Holy Innovation! The Capital of Creativity is a low-ranking dullard in the eyes of one of the country’s most prestigious think tanks.
Richmond scores low in two recent reports by the Brookings Institution, which tracks the world’s metropolitan areas by collecting such data as economic growth, housing price fluctuations and household income. The low scores fly in the face of the cheerful propaganda about the region put out by economic development officials, the Greater Richmond Chamber of Commerce and the Richmond Times-Dispatch.
In a survey of 200 metropolitan areas around the world, Richmond ranks an abysmal 191st in economic growth, beaten only by Sacramento, Calif., as the worst U.S. performer on the list. In December, another Brookings survey showed that Richmond was among the 20 worst performers of 100 U.S. metropolitan areas struggling out of the recession.
Richmond’s principal flaws, says Alan Berube, a senior Brookings fellow and co-author of the global report, are “its weak real estate market and overreliance on the finance sector that serves it.” Cutbacks in local and state government jobs also were contributing factors, he says.
If Brookings is right, its findings raise questions about why the Greater Richmond Chamber of Commerce concentrates on such feel-good marketing campaigns as branding the city as the capital of creativity while it faces serious economic challenges.
While Richmond struggles past the failures of three major corporations in the 2008 recession and the loss of thousands of jobs, the city’s business leaders push such sideshow endeavors as the chamber’s i.e.* The program’s launch trotted out goofy props and touchy-feely group therapy to boost the idea, especially to business people in their 20s and 30s, that Richmonders are truly innovative — a story that isn’t exactly buried.
Asked to comment on Brooking’s results, Lesley Bruno, a spokeswoman for the chamber, sent a copy of a Times-Dispatch editorial. The article boosted the town and the state’s business climate while sidestepping Brookings’ complaint that Richmond was too dependent upon government jobs. Bruno also says that i.e.* “is a long-term effort to help attract and retain bright minds in Richmond by highlighting the region’s creative capital.”
Brookings, however, suggests that Richmond has far greater problems than making bright young people feel empowered. Its December report tracking how metro areas are recovering from the recession noted that problems seemed especially acute in Southern cities.
Richmond, along with Atlanta, Augusta, Ga., El Paso, Texas, and others, suffered because of their high dependence upon government and military jobs that reflect large number of state office workers, public university employees or workers at nearby military bases. Metro areas that gained government jobs did well, but those with losses did poorly. Govs. Tim Kaine and Robert F. McDonnell have cut state jobs, many of which are based in Richmond, but President Barack Obama’s federal stimulus program saved 7,100 jobs. According to Berube, Brookings did factor in the large increase of federal jobs at the expansion of Fort Lee near Petersburg, but the region still came up short with local and state cutbacks.
Some of the best economic performers, the Brookings report notes, are manufacturing or technology centers such as Boston, Detroit, Grand Rapids, Mich., San Jose, Calif., and Youngstown, Ohio. “High technology centers and Great Lakes auto-producing areas are recovering strongly from the Great Recession,” the report notes. Cities such as Austin, Texas, Pittsburgh, San Diego and Tulsa, Okla., all gained jobs.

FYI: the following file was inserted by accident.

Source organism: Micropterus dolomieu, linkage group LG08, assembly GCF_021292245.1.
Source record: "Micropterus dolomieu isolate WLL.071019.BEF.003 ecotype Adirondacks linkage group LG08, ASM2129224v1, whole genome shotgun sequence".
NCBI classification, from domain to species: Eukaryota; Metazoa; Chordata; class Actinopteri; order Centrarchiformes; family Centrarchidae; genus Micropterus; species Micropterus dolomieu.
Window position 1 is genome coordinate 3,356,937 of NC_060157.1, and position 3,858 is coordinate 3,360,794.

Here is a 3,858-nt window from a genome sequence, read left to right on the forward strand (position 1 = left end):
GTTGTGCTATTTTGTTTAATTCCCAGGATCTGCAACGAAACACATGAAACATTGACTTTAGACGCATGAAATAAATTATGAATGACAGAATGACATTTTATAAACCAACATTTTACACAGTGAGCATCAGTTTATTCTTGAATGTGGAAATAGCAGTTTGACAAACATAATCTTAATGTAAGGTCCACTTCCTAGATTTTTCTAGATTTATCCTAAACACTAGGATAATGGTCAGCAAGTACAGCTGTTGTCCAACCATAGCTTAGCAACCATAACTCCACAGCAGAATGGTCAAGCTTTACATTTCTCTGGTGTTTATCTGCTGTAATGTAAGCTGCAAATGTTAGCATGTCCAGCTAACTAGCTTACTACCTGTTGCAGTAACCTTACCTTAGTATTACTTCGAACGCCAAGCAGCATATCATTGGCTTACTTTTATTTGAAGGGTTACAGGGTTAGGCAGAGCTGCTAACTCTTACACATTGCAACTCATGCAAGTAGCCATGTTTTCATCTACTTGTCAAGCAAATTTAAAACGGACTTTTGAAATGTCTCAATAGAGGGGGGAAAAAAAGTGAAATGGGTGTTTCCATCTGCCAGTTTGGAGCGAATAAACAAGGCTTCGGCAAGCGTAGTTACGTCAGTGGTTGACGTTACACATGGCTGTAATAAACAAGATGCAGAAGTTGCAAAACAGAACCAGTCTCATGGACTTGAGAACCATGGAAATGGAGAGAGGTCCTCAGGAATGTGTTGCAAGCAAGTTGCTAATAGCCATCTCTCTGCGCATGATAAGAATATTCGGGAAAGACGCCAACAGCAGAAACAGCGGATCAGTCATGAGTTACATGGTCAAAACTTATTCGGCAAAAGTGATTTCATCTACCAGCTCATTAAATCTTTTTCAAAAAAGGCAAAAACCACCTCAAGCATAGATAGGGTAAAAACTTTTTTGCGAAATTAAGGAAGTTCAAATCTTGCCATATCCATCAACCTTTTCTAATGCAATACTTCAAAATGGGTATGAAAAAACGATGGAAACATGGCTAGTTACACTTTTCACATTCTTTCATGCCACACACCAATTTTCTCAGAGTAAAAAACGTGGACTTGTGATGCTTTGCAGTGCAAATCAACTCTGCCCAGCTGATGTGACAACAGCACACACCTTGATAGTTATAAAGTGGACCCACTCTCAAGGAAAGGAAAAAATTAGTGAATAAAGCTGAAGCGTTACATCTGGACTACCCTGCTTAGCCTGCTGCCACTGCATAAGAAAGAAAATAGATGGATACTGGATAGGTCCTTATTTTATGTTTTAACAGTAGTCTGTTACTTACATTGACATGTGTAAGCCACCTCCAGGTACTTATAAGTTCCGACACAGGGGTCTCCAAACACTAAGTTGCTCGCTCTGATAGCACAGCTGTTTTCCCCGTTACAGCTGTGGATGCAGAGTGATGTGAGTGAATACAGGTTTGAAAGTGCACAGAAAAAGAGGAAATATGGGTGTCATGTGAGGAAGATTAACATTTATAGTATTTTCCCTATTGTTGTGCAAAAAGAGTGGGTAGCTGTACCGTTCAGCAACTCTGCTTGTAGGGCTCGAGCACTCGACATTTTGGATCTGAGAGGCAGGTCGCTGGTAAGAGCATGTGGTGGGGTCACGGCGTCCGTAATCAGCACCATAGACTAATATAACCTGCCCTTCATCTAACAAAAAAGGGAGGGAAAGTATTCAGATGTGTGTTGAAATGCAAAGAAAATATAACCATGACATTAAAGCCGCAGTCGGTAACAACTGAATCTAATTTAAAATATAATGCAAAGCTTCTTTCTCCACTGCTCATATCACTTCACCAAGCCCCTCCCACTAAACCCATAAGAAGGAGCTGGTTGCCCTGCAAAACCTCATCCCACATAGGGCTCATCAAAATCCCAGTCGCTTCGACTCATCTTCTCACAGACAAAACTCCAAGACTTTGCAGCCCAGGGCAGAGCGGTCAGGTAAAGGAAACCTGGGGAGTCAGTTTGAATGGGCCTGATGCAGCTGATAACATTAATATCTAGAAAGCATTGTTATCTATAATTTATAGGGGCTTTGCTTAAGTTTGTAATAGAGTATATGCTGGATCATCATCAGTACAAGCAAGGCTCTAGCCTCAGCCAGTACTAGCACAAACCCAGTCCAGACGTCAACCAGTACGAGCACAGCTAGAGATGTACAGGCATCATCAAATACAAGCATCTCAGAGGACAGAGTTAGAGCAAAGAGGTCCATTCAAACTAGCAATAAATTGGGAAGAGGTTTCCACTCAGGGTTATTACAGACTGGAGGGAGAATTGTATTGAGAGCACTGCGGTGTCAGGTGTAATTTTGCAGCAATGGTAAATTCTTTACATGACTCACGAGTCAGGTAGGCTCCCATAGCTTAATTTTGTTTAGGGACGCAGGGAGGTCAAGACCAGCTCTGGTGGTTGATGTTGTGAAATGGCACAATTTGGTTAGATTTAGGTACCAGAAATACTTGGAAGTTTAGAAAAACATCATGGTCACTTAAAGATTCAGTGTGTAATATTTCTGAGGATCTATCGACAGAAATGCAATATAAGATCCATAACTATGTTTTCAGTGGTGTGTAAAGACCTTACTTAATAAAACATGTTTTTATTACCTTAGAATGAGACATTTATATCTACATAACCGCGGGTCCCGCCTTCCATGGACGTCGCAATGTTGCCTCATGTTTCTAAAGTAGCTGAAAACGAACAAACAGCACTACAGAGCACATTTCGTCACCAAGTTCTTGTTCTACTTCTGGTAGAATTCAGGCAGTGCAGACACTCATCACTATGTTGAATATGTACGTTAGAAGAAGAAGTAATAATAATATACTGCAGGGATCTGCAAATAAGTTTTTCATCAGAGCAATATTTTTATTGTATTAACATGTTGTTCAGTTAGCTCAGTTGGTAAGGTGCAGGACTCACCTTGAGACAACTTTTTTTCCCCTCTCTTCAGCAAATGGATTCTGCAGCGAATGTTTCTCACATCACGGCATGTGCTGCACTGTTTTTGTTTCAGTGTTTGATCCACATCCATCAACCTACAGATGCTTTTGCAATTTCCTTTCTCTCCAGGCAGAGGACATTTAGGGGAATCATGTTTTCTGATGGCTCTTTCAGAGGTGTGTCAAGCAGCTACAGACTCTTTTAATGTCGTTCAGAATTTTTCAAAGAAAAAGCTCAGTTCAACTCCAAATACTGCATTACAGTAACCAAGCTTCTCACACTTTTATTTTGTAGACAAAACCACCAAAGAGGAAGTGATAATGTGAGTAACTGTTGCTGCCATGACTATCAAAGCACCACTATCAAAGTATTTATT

Richmond also does poorly in the second Brookings study examining performance of 200 global centers according to gross domestic product, per-capita income and job growth. The shining lights are Asian and Middle Eastern cities with a heavy dose of state capitalism such as Shanghai and Hangzhou in China and Riyadh, Saudi Arabia. U.S. cities don’t show up until No. 40 with oil-heavy Houston. Revived Rust Belt towns such as Buffalo, N.Y., (No. 68) and Detroit (72) are in the top 100. Virginia cities don’t show up until Virginia Beach (No. 159) and Alexandria (No. 185). Bringing up the rear in the Old Dominion at No. 191 is the Capital of Creativity.
According to Brookings, Richmond really took a drubbing from 2007 to 2010, with a negative 3.8 percent employment change and a negative income change of 1.1 percent. The years 2010 and 2011 were only slightly better with a negative 1 percent employment change and a 0.2 percent increase in income.
Economic development officials seem dismissive of the findings. “It’s apples and oranges,” says Greg Wingfield, director of the Greater Richmond Partnership, an organization run by the city and adjacent counties to attract new industries. Wingfield questions the global study, saying it’s difficult to make comparisons considering different national currency exchange rates and how economic statistics are gathered. Brookings’ Berube says that such factors were considered in the data.
Wingfield also raises the news, apparently not covered in the report, that Chesterfield and Dinwiddie counties will get 1,350 new jobs as Amazon.com builds two new distribution centers. Yet those jobs are a drop in the bucket. Chris Chmura, of Chmura Economics and Analytics, estimates that from September 2007 to this past October, the Richmond region lost 40,000 jobs. Of these, 4,500 came from the failures of three of the biggest businesses in town — Circuit City, Qimonda and LandAmerica.
If Richmond wants to get ahead, Berube says, its economic development officials need to concentrate “on making goods or providing services that are going to be attractive to buyers on the global markets. Providing consumers with local homes and government services won’t help very much.” Nor, presumably, will lots of happy talk from the business elite or whimsical Chamber of Commerce marketing initiatives.